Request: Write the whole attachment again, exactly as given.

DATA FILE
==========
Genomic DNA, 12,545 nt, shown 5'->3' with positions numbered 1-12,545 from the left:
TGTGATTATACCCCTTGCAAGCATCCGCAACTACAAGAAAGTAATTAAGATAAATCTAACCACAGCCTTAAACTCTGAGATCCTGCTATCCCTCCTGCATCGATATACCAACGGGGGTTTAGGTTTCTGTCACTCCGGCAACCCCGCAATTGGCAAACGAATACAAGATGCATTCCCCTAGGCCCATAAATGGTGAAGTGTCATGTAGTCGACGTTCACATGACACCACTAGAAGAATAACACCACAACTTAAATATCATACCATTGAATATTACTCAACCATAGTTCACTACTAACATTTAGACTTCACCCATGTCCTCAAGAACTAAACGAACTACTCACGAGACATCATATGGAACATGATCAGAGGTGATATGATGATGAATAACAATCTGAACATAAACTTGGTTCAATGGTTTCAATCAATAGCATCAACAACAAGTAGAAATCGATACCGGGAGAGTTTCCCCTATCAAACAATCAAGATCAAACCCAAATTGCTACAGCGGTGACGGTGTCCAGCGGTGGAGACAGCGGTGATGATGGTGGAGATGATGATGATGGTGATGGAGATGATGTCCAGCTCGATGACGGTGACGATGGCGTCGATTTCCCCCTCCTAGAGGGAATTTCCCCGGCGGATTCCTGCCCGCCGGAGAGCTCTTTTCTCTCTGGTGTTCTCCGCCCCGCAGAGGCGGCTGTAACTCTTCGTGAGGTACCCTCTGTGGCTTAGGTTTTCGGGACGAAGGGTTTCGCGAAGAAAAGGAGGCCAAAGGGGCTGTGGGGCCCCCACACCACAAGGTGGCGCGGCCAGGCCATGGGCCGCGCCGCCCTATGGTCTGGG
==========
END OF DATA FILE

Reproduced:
Genomic DNA, 12,545 nt, shown 5'->3' with positions numbered 1-12,545 from the left:
TGTGATTATACCCCTTGCAAGCATCCGCAACTACAAGAAAGTAATTAAGATAAATCTAACCACAGCCTTAAACTCTGAGATCCTGCTATCCCTCCTGCATCGATATACCAACGGGGGTTTAGGTTTCTGTCACTCCGGCAACCCCGCAATTGGCAAACGAATACAAGATGCATTCCCCTAGGCCCATAAATGGTGAAGTGTCATGTAGTCGACGTTCACATGACACCACTAGAAGAATAACACCACAACTTAAATATCATACCATTGAATATTACTCAACCATAGTTCACTACTAACATTTAGACTTCACCCATGTCCTCAAGAACTAAACGAACTACTCACGAGACATCATATGGAACATGATCAGAGGTGATATGATGATGAATAACAATCTGAACATAAACTTGGTTCAATGGTTTCAATCAATAGCATCAACAACAAGTAGAAATCGATACCGGGAGAGTTTCCCCTATCAAACAATCAAGATCAAACCCAAATTGCTACAGCGGTGACGGTGTCCAGCGGTGGAGACAGCGGTGATGATGGTGGAGATGATGATGATGGTGATGGAGATGATGTCCAGCTCGATGACGGTGACGATGGCGTCGATTTCCCCCTCCTAGAGGGAATTTCCCCGGCGGATTCCTGCCCGCCGGAGAGCTCTTTTCTCTCTGGTGTTCTCCGCCCCGCAGAGGCGGCTGTAACTCTTCGTGAGGTACCCTCTGTGGCTTAGGTTTTCGGGACGAAGGGTTTCGCGAAGAAAAGGAGGCCAAAGGGGCTGTGGGGCCCCCACACCACAAGGTGGCGCGGCCAGGCCATGGGCCGCGCCGCCCTATGGTCTGGG